What former treasure did Paul now wheel to the curb as trash? Legalistic righteousness, impeccable lineage, unsurpassed education, and worldly accomplishment for starters. He mortgaged safety for danger, traded freedom for imprisonment, and exchanged esteem for ridicule—all in the confidence of the gain that lay ahead of him. So I think, what do I need to drop in the dumpster to make more room for Christ and to serve the people He loves? The yen for conditional acceptance has done me no good, and frankly I’m tired of it—that can go. Comfort and convenience? Those are precious to me, but they render me ineffective in the Kingdom, which nears with each passing day. Toss them, too. Oh, yeah, then there’s that…

Lord Jesus, lead me in loss as I follow you in gain. Grace me to realize the Heavenly dream. Amen.

1 Ronald Heifetz, Alexander Grashow, Marty Linsky, The Practice of Adaptive Leadership, (Boston: Harvard Business Press), 22.
2 John 12:24
3 Matthew 13:44
4 Philippians 3:8


Works of Art in Blocks of Stone

Known best for his exquisite statue of David and for his compelling Sistine Chapel frescos, Michelangelo is recognized as one of the elite visual artists the world has ever known, emerging in the minds of many as the foremost among them. How fascinating then to glimpse the master’s perspective as he commences his work, “Every block of stone has a statue inside it and it is the task of the sculptor to discover it.” Of one work in particular, he recounted, “I saw the angel in the marble and carved until I set him free.” How profound, and how profoundly humbling: in transforming rock into art, the great carver yet labored as a servant, liberating art from stone.

I wonder how closely Michelangelo’s call to discover and his diligence to emancipate reflected the heart of God, who transforms us into something far greater than any virtuoso might conceive. “I will give you a new heart and put a new spirit in you,” He promised through the prophet Ezekiel, “I will remove from you your heart of stone and give you a heart of flesh. And I will put my Spirit in you …”1 God’s vision was not merely to reshape rock from one form to another, but, in Christ Jesus and through His Spirit in us, to breathe life into these hearts of stone and set us free.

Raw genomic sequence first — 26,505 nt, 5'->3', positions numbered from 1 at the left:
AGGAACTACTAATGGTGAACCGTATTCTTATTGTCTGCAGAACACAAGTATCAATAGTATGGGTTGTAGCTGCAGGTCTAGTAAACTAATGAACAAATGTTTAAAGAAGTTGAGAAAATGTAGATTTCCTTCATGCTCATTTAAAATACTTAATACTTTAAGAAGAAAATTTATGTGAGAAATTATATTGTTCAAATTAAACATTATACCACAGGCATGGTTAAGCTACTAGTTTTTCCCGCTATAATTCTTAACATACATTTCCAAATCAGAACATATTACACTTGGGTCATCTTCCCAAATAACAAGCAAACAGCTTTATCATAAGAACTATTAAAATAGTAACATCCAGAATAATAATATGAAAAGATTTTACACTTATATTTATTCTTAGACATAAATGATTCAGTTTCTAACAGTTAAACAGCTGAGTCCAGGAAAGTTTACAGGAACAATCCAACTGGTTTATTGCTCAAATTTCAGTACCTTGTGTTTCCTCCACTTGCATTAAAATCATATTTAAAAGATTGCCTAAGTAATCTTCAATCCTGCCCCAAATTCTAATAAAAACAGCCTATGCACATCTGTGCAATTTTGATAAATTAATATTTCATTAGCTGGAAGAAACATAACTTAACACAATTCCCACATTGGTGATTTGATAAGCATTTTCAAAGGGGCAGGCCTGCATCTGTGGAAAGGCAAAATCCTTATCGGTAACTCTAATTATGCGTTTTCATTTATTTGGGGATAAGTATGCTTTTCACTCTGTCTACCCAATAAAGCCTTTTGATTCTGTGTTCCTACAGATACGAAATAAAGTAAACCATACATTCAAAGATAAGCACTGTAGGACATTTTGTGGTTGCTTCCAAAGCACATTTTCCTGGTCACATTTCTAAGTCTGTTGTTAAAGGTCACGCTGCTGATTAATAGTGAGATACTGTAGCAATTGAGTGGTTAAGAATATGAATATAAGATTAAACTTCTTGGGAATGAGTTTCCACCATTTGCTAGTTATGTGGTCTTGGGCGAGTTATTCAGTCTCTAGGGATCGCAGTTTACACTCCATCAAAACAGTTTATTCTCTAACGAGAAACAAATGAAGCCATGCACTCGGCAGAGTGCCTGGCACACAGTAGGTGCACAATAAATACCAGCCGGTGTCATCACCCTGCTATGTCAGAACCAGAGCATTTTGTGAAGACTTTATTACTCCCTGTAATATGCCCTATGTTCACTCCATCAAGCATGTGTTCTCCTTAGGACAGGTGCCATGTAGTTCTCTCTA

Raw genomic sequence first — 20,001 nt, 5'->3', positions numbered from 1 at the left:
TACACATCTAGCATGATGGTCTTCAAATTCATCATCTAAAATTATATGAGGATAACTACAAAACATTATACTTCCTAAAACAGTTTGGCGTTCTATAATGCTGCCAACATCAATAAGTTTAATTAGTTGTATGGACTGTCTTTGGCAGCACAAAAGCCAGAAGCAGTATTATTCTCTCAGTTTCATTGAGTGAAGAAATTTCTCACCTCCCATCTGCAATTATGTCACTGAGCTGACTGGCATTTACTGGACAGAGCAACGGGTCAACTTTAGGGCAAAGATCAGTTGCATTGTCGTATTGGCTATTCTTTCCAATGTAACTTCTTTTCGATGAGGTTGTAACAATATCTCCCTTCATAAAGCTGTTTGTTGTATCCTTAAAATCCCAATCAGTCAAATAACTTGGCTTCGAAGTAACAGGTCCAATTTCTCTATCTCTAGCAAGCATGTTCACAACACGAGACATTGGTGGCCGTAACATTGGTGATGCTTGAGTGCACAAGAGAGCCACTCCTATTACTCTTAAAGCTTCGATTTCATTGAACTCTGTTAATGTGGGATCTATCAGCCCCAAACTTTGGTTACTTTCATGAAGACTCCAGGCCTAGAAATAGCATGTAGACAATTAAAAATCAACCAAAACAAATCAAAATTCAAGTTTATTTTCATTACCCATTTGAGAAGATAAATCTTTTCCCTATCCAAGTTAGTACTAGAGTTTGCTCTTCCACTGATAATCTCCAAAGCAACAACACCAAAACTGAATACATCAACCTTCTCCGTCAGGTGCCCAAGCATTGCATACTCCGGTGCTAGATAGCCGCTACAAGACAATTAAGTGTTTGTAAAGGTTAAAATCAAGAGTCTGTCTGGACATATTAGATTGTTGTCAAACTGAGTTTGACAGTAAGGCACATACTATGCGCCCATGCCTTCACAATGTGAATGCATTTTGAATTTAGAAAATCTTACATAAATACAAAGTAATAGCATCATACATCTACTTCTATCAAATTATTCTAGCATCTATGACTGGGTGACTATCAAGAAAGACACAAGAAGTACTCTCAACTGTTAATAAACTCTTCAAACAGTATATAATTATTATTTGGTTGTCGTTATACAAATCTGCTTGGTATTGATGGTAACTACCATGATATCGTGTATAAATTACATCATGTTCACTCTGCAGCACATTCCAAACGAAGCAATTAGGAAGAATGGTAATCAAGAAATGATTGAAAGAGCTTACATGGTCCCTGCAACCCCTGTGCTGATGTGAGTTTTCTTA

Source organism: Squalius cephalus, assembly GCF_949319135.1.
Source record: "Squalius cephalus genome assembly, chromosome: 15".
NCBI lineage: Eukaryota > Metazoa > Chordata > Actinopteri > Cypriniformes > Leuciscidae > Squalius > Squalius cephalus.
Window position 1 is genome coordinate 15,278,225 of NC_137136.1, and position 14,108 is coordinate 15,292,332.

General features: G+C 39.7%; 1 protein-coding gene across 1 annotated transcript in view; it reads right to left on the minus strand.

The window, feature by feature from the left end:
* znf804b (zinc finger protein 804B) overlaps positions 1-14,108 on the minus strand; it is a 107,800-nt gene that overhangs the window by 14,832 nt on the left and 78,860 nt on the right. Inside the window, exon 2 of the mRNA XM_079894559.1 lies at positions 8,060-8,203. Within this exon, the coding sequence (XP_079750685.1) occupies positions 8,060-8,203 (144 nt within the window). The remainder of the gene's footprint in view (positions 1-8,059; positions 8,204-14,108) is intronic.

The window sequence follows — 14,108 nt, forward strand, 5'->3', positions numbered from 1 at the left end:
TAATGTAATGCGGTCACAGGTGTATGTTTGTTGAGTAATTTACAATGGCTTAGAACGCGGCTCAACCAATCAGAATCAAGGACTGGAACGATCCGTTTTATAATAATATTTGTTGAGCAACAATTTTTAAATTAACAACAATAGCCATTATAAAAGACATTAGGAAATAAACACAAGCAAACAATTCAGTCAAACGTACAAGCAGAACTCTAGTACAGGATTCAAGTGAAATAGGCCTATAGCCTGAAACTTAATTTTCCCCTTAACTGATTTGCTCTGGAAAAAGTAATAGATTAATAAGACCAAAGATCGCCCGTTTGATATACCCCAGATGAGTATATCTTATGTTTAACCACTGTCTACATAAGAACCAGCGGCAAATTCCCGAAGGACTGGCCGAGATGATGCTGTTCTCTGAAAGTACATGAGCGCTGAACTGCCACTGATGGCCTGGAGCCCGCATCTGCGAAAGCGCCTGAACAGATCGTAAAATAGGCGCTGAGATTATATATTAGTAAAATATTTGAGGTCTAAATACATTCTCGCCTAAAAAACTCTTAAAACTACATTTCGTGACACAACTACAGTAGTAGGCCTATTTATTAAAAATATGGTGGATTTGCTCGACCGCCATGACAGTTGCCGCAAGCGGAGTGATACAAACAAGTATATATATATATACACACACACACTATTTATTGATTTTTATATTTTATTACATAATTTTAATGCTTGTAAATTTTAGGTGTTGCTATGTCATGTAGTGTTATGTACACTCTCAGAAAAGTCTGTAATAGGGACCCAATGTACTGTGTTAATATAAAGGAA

God’s transforming work continues, for “Those God foreknew he also predestined to be conformed to the likeness of his Son.”2 So, He shapes us, sometimes painfully through the chiseling hammers of this world or its forging furnaces, and at other times through the joy of His presence and the breathless vision of Him into Whose image we are being formed. For “the Lord is the Spirit,” wrote Paul, “and where the Spirit of the Lord is, there is liberty. But we all … beholding as in a mirror the glory of the Lord, are being transformed into the same image from glory to glory, just as from the Lord, the Spirit.” 3 So, take heart and persevere, for in each one of us “blocks of stone” God sees a marvelous statue, and more capably than any earthly artist, He carves until we are free.

Father, we have no idea the depth of your love for us or the height of your plans for us. All we can do is say, “I trust you” and “Thank you.” You are good. Lead me in your path today. Amen.

1 Ezekiel 37:26, 27
2 Romans 8:29
3 2 Corinthians 3:17, 18 NASB